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Eagle in the Snow by Wallace Breem
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Eagle in the Snow (1970)

by Wallace Breem

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Showing 1-5 of 11 (next | show all)
“Eagle in the Snow” is a historical novel set in the part of Germany that was under Roman control in the 5th century. I found this a fascinating story of “…how the last of the Eagles was destroyed by a river of ice.” (From the prologue.)

The Roman Empire is on its last legs, with its legions too reduced and scattered to be effectual anywhere. Paulinus Gaius Maximus is the Roman general entrusted with keeping the barbarians out of Gaul. His front line is the 78 miles of the Rhenus River (now Rhine) from modern Koblenz to Worms, Germany, using one legion (6,000 men) for a job that previously utilized (and still needed) 80,000 men.

From the summer of 405 AD until January 16 of 407, Maximus recruits, trains, builds, plans and battles to keep the line. Except for the prologue and epilogue, Maximus narrates the story. The author does a fine job of getting you into the time, seeing what the Romans thought was necessary to keep the peace, and how they went about doing their jobs, part of their problem being the political intrigue of the time.

Sense of time and sense of place were very well done. ( )
  countrylife | Jun 15, 2016 |
Probably not exactly how it happened. However, an interesting take that the freezing of the Rhine River allowed the barbarian hordes to invade the empire. Even if the Rhine had not frozen, I think the Empire was doomed anway. ( )
  jerry-book | Jan 26, 2016 |
While I was reading this, by happenstance my uncle (a naval man) began a blog post with a quote: "Amateurs talk tactics; professionals talk logistics." And that sums up the consummately professional Eagle in the Snow in a nutshell: it is a book about logistics. If you are looking for Hollywood-style speechifying, swordfights and fanfare, look elsewhere. If you want to experience alongside the main character what it's like to be a Roman general just before the fall of the Empire, trying to raise an army and get them equipped before the German tribes overrun your frontier - which we, as readers, know they eventually will - then this is the book for you. Not for everybody, but if you like realistic military history, delay not: get a copy. I knew what was going to happen at the end, and I still cried. Tragic and perfect. This will be on my best-of-the-year list.

Two days later I rode southwest in the spring sunshine. Behind me I left my youth, my middle age, my wife, and my happiness. I was a general now and I had only defeat or victory to look forward to. There was no middle way any longer, and I did not care.

Review from my blog, This Space Intentionally Left Blank ( )
  emepps | Jan 23, 2015 |
Fascinating, realistic, well-done. Made me want to read and learn more. ( )
  VictoriaJZ | Dec 28, 2013 |
If you like military history, you will like this. If you like Roman history, you will like this. If you are more interested in historical characters, in their psychology and personality, this might not be your historical novel. Too much military strategy and description of battles for my taste. ( )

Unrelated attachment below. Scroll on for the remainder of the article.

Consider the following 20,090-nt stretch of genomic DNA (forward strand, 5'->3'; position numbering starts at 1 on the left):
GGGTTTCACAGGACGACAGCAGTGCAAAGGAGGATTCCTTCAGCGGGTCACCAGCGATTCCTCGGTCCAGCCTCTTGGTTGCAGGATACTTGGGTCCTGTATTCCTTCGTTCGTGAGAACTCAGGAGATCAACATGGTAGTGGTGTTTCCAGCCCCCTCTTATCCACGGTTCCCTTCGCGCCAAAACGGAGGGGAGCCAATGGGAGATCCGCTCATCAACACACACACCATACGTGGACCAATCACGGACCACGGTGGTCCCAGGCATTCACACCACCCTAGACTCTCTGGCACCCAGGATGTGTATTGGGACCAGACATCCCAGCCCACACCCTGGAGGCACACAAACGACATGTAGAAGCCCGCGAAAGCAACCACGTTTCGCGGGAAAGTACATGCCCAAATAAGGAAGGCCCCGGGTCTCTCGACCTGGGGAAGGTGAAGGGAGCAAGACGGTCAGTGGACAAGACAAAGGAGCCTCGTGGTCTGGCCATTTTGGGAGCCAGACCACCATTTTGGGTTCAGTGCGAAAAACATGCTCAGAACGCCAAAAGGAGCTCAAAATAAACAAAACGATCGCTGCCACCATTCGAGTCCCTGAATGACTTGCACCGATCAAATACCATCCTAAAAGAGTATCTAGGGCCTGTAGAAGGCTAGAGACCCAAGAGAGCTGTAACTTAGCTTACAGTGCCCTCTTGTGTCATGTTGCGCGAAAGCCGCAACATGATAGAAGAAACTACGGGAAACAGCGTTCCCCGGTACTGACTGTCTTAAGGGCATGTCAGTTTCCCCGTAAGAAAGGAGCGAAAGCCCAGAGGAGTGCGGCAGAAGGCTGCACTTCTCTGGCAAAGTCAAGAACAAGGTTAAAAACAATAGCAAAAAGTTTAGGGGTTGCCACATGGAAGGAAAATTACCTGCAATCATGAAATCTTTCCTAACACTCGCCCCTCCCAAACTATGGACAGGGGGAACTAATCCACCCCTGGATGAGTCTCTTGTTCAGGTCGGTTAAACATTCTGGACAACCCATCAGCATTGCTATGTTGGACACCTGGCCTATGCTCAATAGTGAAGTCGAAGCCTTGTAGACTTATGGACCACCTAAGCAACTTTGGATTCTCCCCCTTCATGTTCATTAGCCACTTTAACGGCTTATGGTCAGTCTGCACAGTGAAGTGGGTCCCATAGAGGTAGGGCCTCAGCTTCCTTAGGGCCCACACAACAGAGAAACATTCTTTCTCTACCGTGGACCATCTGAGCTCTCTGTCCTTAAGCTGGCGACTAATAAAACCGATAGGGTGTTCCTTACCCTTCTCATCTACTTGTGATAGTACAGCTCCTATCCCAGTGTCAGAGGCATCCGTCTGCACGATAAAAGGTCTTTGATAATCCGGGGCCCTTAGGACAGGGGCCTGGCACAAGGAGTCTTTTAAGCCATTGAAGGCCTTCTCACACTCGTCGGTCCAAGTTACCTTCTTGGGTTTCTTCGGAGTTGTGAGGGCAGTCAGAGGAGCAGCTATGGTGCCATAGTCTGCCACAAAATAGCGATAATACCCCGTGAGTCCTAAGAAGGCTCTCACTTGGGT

lornay | Nov 11, 2012 |
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Epigraph
Dedication
First words
You think I am lucky because I am old, because I knew a world that was not turned upside down.
Quotations
He had no initiative, no imagination, no understanding. It was hard to blame him. He was, after all, only a civil servant.
It was full of polite evasions, veiled threats, meaningless assurances, and hollow sincerities, the whole so wrapped in the stilted language of the civil administration as to rob the contents of any value whatsoever.
DIS MANIBUS P GAIO MAXIMO FILIO CLAUDII ARELATISPRAEFECTUS I COH TUNG LEG XX VAL VIC DUX MOGUNTIACENSIS COMES GALLIARUM ANN LXVII CCCCX ET Q VERONIO PRAEFECTUS ALAE PETRIAE PRAEFECTUS II COH ASTUR MAGISTER EQUITUM GERMANIAE SUPER ANN LXVI CECIDIT BELLO RHENO CCCCVII SA TURNINUS AMICUS FECIT
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Amazon.com Product Description (ISBN 0297645617, Hardcover)

The year is 406. A single Roman legion stands guard on the Rhine. Only these few men, a thin stretch of river and the determination of their general, Maximus, hold the frontier for Rome against the barbarian hordes. Maximus is urged to proclaim himself emperor, but he stands by his concept of duty and holds the frontier for longer than seems possible. Then chance plays a cruel trick ...First published in 1970, EAGLE IN THE SNOW is a taut, gripping story of the fall of the Roman Empire in microcosm, as seen through the eyes of Maximus. 'It has the feel of a crumbling frontier world, and a Roman world at that...A triumph.' John Terraine 'This is a magnificent panorama of a splintering civilization, elegaic and deeply moving, its reissue is long overdue.' GOOD BOOK GUIDE 'Wallace Breem belongs to that very short list of writers whose work elevates historical fiction beyond the genre and sets it alongside the best writing of any kind, in any period.' Steven Pressfield

(retrieved from Amazon Thu, 12 Mar 2015 18:19:42 -0400)

(see all 3 descriptions)

The year is 406. A single Roman legion stands guard on the Rhine. Only these few men, a thin stretch of river and the determination of their general, Maximus, hold the frontier for Rome against the barbarian hordes.

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